Growing food with air and solar power

06 July 2021


growing

For several years, researchers around the world have been looking into the idea of growing “food from air,” combining a renewable fuel resource with carbon from the air to create food for a type of bacteria that create edible protein. One such project is Solar Foods in Finland, where researchers have the goal of building a demonstration plant by 2023.

A team of researchers from the Max Planck Institute of Molecular Plant Physiology, the University of Naples Federico II, the Weizmann Institute of Science and the Porter School of the Environment and Earth Sciences has found that making food from air would be far more efficient than growing crops.

In their paper published in Proceedings of the National Academy of Sciences, the group describes their analysis and comparison of the efficiency of growing crops (soybeans) and using a food-from-air technique.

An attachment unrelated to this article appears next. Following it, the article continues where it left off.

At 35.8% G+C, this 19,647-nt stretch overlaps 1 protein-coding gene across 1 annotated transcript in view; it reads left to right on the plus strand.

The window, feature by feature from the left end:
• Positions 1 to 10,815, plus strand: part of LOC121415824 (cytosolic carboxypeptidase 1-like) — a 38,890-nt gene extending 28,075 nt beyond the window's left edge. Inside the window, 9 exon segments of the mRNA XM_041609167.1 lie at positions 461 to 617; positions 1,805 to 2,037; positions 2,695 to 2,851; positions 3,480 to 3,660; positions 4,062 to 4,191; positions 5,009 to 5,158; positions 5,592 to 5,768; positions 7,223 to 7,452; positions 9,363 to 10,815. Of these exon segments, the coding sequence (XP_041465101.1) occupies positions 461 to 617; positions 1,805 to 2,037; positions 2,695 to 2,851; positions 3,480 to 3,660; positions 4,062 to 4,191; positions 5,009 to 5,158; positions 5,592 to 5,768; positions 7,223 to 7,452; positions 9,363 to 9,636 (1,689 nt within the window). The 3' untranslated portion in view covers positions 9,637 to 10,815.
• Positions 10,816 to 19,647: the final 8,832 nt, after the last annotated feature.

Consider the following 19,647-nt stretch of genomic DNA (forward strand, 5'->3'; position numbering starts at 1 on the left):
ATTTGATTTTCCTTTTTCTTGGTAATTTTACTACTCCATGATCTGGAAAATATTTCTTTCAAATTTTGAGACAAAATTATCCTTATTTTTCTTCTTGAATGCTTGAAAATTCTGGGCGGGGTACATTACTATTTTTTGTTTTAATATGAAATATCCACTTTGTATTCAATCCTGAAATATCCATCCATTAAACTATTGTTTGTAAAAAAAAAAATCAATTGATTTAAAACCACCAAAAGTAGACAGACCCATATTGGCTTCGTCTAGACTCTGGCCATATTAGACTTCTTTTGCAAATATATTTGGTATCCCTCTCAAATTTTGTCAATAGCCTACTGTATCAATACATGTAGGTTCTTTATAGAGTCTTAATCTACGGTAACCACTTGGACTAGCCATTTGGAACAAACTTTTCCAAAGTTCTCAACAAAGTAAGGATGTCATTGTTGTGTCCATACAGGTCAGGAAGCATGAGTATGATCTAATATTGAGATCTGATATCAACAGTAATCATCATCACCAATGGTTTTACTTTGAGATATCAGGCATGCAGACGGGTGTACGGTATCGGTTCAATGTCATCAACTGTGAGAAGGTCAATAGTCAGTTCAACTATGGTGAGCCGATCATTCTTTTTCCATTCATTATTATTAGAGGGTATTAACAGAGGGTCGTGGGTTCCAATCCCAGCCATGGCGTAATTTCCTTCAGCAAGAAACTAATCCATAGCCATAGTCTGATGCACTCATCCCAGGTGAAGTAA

In this new effort, the researchers sought to compare the efficiency of growing a staple crop, soybeans, with growing food from air.

To make their comparisons, the researchers used a food-from-air system that uses solar energy panels to make electricity, which is combined with carbon dioxide from the air to produce food for microbes grown in a bioreactor. The protein the microbes produce is then treated to remove nucleic acids and then dried to produce a powder suitable for consumption by humans and animals.

They compared the efficiency of the system with a 10-square-kilometer soybean field. Their analysis showed that growing food from air was 10 times as efficient as growing soybeans in the ground. Put another way, they suggested that a 10-square-kilometer piece of land in the Amazon used to grow soybeans could be converted to a one-square-kilometer piece of land for growing food from the air, with the other nine square kilometers turned back to wild forest growth. They also note that the protein produced using the food-from-air approach had twice the caloric value as most other crops such as corn, wheat and rice.

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Published on Phys.org